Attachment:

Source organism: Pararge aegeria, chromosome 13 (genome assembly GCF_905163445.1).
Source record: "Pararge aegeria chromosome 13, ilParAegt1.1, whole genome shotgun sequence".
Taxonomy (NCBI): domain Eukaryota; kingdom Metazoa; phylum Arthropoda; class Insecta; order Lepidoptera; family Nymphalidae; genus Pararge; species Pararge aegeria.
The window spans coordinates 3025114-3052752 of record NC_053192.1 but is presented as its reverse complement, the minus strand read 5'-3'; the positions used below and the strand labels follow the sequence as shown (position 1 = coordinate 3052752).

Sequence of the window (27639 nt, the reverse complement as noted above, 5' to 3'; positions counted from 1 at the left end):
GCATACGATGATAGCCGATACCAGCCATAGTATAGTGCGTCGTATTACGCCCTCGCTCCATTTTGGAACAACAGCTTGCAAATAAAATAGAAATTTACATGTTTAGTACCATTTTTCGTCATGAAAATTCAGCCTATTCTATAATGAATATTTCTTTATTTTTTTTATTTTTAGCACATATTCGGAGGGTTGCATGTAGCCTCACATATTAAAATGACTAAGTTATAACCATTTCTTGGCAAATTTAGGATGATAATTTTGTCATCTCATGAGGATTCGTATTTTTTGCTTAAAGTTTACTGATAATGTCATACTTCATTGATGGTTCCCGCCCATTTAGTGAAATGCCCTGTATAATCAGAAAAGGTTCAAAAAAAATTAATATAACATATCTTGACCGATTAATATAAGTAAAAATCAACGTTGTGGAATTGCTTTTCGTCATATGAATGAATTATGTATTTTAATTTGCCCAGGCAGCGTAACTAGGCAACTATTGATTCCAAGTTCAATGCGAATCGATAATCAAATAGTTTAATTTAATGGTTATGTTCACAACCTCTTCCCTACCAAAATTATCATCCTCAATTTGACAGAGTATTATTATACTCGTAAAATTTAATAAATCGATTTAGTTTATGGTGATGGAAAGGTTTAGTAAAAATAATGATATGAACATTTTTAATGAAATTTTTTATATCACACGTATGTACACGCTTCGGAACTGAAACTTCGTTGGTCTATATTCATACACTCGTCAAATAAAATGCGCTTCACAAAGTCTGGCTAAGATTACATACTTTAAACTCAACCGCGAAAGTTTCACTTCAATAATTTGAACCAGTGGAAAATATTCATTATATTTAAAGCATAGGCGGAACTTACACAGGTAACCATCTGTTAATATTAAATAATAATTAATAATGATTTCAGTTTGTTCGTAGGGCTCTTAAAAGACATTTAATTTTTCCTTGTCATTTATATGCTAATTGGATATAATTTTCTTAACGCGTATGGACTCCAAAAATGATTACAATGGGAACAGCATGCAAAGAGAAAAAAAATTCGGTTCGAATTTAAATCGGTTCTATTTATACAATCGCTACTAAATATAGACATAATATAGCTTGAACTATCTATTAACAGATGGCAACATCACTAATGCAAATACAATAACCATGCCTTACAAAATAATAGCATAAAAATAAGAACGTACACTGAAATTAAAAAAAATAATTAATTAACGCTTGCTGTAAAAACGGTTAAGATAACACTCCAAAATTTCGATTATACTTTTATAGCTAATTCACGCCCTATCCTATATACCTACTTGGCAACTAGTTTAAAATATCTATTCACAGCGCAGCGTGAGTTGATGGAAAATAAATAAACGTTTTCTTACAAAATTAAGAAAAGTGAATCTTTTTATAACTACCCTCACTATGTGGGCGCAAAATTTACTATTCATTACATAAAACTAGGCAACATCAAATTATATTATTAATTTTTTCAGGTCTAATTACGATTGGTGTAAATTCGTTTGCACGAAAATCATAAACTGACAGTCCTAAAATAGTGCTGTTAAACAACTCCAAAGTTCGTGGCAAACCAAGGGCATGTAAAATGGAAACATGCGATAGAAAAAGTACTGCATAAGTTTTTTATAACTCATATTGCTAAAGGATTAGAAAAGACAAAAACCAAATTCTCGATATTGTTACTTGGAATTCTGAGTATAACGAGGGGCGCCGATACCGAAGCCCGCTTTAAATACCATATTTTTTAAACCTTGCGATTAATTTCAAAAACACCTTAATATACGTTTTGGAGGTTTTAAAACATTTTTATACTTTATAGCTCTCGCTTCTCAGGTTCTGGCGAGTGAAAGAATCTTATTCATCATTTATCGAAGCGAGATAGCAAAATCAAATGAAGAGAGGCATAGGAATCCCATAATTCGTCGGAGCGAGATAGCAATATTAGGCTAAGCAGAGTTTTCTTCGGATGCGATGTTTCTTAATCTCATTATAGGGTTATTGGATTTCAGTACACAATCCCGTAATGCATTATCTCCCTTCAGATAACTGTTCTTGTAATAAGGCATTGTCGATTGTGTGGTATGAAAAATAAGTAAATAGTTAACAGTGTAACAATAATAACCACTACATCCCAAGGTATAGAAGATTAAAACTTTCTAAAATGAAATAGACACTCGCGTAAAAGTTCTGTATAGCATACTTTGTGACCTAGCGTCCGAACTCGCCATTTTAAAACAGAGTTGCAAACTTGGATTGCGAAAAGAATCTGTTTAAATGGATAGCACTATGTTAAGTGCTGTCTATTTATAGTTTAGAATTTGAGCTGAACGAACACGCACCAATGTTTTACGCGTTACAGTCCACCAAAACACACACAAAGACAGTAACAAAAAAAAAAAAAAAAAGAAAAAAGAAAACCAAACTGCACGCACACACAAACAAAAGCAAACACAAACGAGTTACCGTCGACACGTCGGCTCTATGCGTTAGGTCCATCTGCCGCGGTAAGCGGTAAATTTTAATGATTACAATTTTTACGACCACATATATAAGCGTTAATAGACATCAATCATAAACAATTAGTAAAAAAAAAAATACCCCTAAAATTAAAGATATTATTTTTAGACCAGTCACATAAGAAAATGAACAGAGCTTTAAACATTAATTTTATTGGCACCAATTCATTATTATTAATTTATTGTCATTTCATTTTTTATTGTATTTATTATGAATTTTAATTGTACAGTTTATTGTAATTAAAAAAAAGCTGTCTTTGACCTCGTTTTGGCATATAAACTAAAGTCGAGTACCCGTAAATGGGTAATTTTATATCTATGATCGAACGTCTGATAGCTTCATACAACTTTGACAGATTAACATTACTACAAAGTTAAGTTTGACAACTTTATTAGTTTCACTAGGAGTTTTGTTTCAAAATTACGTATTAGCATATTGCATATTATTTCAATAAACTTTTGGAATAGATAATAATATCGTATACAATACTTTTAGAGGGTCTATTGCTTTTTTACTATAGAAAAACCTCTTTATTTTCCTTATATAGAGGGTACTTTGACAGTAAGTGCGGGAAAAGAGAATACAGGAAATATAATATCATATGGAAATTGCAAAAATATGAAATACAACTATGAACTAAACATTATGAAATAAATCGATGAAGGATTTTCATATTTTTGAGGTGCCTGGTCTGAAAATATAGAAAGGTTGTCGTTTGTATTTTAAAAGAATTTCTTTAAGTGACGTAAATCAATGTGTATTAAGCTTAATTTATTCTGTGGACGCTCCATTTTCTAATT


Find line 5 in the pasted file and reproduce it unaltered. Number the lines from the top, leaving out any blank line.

Sequence of the window (27639 nt, the reverse complement as noted above, 5' to 3'; positions counted from 1 at the left end):